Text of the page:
Preserving European architecture and South Asian traditions : A struggle to maintain status | Sunday Observer

Preserving European architecture and South Asian traditions : A struggle to maintain status

Two of the five oldest piers built by the Britishers now with unauthorized additions
Two of the five oldest piers built by the Britishers now with unauthorized additions

The old town of Galle, within the Galle Fort is experiencing a state of uproar,as a result of Government plans to vacate several Government offices from the Galle Fort, by December 31, 2017.

According to a letter issued by the Ministry of Law and Order and Southern Development, Secretary, Jagath P Wijeweera, to the District Secretary of Galle, these agencies have been requested to vacate their buildings since Galle Fort is undergoing a development process, with the guidance of UNESCO, to protect its living heritage status.

The letter further says the decision is taken in light of this initiative and in accordance with Cabinet Paper No. 17/1759/702/002-XIX dated August 8,2017.

Accordingly, Magistrate’ s Court, Magistrate’s House, All Saints’ College, Police In service Training Institute, Police Residence, Galle Fort Police Office, Bank of Ceylon Office, E. Court’s Building, Southern Provincial Road Passenger Transport Authority, SIPNARA Building, Tea Small Holdings, Maritime Archaeological Unit, Port Authority Official Bungalow, Sri Lanka Telecom and Harbour Master’s Office will be vacated.

UNESCO world heritage site

Galle Post Office then, now known as the Galle Post Office

In 1988, UNESCO declared Galle Fort a world heritage site under criterion IV. “This world heritage status is given to the old town of Galle and its fortifications, including the living component,” said Secretary General Sri Lanka National Commission for UNESCO, Dhammika Wijayasinghe.

The International Council on Monuments and Sites (ICOMOS), in its advisory body evaluation, has recommended Galle Fort under criterion IV. It says, “Galle provides an outstanding example of an urban ensemble, which illustrates the interaction of European architecture and South Asian traditions from the 16th to the 19th centuries. Among the characteristics that make this an urban group of exceptional value, is the original sewer system from the 17th century, flushed with sea water, controlled by a pumping station formerly activated by a windmill on the Triton bastion.”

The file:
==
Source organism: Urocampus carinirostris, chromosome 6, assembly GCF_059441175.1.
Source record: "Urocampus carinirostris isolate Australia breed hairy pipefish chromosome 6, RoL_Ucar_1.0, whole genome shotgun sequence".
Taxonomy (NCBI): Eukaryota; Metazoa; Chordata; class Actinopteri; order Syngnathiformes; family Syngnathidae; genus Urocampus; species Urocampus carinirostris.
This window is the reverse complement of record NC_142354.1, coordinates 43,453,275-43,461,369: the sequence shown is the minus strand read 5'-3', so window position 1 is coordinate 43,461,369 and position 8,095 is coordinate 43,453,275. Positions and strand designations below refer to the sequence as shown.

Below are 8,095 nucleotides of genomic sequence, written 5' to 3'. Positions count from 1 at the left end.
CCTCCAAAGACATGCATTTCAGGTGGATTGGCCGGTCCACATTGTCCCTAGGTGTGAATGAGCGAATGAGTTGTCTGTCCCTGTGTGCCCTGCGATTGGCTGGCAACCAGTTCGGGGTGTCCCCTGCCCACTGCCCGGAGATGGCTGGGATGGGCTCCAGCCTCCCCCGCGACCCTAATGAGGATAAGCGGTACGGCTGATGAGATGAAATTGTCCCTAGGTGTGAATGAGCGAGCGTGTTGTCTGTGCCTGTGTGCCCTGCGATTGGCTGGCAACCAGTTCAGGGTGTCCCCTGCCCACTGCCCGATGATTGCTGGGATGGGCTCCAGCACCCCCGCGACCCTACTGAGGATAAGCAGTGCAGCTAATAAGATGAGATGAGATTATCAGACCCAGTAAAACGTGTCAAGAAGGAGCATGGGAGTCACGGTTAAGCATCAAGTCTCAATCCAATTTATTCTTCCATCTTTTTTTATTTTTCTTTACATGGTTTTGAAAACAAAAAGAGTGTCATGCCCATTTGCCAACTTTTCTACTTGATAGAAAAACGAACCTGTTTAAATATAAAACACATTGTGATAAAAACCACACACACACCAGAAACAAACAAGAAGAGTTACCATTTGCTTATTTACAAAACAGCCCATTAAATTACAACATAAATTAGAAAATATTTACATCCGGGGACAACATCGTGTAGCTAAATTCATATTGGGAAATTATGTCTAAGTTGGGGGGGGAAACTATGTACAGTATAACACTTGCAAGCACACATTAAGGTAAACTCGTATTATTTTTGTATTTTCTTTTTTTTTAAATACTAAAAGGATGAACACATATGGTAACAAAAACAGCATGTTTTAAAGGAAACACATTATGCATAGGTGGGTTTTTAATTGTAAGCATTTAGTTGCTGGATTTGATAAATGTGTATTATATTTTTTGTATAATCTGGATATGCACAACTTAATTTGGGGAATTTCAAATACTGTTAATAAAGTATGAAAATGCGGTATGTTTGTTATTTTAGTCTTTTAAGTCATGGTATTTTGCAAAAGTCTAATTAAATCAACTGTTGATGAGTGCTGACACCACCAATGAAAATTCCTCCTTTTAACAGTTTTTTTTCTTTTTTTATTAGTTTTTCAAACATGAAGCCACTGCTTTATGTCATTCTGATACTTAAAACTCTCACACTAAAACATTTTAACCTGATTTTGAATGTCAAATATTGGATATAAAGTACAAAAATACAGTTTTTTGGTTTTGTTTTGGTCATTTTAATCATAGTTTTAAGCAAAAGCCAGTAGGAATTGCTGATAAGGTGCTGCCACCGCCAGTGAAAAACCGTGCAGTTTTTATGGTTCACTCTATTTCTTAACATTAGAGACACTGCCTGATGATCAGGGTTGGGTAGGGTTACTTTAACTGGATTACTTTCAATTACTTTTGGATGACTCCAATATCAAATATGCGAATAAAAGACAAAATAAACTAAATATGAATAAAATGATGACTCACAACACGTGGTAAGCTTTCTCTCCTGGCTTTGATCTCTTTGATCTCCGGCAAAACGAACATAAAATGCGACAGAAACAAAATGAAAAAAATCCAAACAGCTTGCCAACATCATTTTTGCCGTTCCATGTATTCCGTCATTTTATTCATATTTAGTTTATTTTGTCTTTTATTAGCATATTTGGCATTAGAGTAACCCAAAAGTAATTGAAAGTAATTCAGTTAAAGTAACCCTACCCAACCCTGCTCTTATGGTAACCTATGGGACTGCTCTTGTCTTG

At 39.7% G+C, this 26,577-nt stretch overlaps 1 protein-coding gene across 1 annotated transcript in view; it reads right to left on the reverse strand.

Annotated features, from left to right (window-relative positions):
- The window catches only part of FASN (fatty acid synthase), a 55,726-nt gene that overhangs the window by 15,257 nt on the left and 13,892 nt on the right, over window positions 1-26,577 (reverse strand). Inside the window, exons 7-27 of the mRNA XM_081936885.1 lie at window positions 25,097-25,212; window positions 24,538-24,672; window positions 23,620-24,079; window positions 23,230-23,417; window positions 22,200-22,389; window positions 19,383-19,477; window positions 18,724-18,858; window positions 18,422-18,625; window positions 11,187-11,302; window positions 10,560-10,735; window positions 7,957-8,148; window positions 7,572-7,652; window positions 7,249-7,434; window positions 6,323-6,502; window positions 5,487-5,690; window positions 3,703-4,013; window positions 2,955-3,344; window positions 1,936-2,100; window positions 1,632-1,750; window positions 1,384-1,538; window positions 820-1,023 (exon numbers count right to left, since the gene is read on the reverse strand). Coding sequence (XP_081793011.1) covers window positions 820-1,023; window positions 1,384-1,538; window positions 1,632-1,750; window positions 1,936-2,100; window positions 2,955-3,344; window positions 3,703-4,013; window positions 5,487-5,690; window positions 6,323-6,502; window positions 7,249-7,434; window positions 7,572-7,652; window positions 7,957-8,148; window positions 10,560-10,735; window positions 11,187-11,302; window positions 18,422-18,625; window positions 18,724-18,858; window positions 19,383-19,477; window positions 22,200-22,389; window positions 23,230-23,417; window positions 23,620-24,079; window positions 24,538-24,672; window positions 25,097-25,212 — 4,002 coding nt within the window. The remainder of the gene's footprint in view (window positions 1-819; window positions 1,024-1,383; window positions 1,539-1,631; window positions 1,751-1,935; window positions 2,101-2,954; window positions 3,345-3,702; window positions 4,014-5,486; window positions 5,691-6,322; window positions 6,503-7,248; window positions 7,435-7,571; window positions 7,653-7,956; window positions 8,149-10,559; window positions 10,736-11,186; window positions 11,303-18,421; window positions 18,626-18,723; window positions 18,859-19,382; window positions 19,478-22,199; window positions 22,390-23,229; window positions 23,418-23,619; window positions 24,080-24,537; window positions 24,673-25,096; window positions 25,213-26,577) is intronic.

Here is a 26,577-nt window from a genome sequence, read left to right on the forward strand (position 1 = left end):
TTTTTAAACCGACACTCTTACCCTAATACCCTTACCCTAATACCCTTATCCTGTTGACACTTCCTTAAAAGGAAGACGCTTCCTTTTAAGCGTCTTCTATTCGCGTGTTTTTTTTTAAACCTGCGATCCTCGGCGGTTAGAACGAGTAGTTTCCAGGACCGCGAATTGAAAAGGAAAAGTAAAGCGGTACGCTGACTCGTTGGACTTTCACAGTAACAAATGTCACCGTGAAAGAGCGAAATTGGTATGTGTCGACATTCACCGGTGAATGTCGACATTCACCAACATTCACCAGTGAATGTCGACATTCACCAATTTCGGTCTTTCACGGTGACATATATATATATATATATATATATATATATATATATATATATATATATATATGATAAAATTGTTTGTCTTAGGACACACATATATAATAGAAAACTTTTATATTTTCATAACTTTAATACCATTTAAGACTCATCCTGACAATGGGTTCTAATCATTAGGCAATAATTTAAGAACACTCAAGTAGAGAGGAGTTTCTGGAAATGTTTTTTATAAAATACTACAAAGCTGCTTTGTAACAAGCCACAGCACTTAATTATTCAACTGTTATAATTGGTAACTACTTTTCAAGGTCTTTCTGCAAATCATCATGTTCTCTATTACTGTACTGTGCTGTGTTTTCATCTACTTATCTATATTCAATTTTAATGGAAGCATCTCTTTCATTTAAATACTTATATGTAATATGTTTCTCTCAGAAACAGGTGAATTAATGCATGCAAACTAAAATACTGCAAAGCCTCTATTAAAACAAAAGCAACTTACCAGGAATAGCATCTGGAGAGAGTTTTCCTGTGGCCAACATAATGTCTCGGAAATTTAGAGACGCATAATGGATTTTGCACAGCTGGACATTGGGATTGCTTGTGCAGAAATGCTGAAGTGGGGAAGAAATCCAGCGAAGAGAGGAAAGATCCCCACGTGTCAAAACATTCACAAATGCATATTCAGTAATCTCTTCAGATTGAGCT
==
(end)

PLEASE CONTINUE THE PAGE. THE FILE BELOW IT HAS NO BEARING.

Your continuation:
It adds that the most salient feature is the use of European models adapted by local manpower to the geological, climatic, historic and cultural conditions of Sri Lanka. “In the structure of the ramparts, coral is frequently used along with granite. In the ground layout all the measures of length, width and height conform to the regional metrology. The wide streets, planted with grass and shaded by suriyas, are lined with houses, each with its own garden and an open verandah supported by columns -another sign of the acculturation of an architecture which is European only in its basic design.”

Vacating the offices

Chartered Architect and member of Galle Heritage Foundation (GHF), Varuna de Silva said, since 1999, UNESCO has been calling for identification of dilapidated buildings, as well as conservation principles, and to formulate a proposal to conserve these buildings. “For the Galle Fort to be a living Fort City, both private and public buildings have to be used without harming the original character of the building. Heritage buildings have to be an asset to the economy, and also the public should have access to these heritage buildings . There has to be inhabitants within the Fort as well,” he said.

He explained that facilities catering to the living segment of the Fort have to be present within the Fort. These include, the schools, banks, library, museums and so on.

Prime Minister’s Chief of Staff and Minister of Law and Order and Southern Development, Sagala Ratnayaka said, there was a risk of losing the world heritage status of Galle Fort and that current alterations are carried out to ensure that this does not happen. “We will develop Galle Fort in such a way to safeguard this status. This is done by the Galle Heritage Foundation. They have professionals, from architects and engineers, to professionals in the water sector and urban planning sector,” he said.

The Minister added that the relevant Government organizations have not looked after these buildings, and as a result they are falling apart. “There will be no Government funds involved in renovating these buildings. These will be leased to the private sector, e.g. hotels. Some will be developed by the Government as museums, art galleries, etc,” he said.